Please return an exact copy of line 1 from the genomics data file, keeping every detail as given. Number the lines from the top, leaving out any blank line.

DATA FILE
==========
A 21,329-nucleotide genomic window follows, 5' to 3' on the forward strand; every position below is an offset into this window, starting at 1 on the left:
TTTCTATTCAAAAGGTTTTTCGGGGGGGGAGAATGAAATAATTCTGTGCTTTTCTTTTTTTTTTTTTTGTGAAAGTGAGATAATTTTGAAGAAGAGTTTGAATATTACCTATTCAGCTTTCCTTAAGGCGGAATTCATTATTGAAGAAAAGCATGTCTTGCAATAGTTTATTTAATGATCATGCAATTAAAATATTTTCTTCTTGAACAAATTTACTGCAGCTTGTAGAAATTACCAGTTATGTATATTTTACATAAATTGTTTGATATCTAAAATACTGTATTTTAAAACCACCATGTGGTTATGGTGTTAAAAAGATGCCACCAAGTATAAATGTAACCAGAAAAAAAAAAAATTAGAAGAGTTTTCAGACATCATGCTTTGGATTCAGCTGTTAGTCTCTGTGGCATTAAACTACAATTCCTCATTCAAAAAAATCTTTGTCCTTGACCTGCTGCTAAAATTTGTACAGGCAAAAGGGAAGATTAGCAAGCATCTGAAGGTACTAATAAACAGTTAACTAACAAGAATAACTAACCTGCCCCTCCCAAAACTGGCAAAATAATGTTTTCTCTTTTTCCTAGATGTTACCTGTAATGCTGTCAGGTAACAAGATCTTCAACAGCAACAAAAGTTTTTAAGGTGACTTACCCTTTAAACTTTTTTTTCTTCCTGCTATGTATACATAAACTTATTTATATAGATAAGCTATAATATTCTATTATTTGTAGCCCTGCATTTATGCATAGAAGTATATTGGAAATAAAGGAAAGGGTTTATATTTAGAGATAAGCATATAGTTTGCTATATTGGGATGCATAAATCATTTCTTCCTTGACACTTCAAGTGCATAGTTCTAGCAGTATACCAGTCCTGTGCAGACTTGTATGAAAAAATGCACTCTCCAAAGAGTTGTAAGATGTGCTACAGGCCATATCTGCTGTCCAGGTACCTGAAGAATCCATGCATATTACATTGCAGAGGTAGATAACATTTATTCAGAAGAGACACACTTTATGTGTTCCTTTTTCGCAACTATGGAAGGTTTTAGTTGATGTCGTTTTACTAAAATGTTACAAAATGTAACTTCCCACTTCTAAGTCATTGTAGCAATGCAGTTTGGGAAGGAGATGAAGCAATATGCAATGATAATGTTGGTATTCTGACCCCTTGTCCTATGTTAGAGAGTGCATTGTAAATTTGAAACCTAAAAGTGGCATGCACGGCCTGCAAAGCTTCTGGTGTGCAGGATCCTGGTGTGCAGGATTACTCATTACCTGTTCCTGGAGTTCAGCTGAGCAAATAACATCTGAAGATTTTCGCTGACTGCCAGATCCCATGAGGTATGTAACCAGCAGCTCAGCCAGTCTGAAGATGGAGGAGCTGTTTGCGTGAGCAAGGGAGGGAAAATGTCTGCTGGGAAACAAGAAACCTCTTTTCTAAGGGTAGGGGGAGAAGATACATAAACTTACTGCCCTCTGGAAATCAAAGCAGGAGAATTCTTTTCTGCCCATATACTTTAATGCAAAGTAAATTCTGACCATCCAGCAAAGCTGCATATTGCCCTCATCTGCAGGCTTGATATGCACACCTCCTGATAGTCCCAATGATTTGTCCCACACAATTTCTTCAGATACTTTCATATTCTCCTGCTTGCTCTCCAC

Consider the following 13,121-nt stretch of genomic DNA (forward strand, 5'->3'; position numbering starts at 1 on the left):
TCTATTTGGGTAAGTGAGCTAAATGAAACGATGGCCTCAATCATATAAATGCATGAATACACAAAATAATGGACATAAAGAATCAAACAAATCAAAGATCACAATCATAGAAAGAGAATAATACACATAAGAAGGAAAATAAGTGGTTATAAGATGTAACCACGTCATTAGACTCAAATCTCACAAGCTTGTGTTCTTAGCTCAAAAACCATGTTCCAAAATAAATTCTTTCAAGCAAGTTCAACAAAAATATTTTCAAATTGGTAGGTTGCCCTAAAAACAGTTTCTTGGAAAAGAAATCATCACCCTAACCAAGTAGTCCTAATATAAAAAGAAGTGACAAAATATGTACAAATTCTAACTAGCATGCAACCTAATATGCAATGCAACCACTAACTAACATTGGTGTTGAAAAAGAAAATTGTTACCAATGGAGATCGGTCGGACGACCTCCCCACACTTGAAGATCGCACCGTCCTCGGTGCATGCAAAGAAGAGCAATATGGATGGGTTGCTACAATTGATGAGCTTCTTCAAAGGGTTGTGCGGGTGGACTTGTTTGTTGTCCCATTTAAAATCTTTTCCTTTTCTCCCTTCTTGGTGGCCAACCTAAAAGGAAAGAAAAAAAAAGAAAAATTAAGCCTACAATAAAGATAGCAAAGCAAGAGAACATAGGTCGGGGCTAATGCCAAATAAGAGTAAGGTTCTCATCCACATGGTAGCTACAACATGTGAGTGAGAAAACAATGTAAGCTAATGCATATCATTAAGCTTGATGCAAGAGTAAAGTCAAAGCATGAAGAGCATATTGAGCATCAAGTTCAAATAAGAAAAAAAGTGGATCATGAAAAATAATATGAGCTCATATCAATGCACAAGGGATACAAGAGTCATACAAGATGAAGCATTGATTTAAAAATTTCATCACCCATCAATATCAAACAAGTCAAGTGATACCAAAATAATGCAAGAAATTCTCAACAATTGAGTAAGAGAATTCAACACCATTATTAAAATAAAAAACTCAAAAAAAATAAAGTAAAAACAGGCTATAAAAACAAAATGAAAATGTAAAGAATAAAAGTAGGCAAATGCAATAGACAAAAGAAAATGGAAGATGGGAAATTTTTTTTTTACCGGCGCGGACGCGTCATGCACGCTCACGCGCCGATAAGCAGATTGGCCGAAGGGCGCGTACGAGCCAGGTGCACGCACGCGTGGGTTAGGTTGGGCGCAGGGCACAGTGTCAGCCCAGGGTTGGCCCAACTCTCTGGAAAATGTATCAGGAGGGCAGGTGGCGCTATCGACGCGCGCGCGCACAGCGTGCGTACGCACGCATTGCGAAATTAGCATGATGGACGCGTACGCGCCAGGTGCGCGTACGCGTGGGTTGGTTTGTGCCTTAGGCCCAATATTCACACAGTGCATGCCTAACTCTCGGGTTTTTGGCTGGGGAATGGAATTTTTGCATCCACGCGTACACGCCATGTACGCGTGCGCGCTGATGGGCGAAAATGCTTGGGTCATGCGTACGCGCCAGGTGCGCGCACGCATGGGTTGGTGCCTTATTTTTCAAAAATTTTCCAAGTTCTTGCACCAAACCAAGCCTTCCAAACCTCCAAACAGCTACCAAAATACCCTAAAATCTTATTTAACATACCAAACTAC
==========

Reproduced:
A 21,329-nucleotide genomic window follows, 5' to 3' on the forward strand; every position below is an offset into this window, starting at 1 on the left: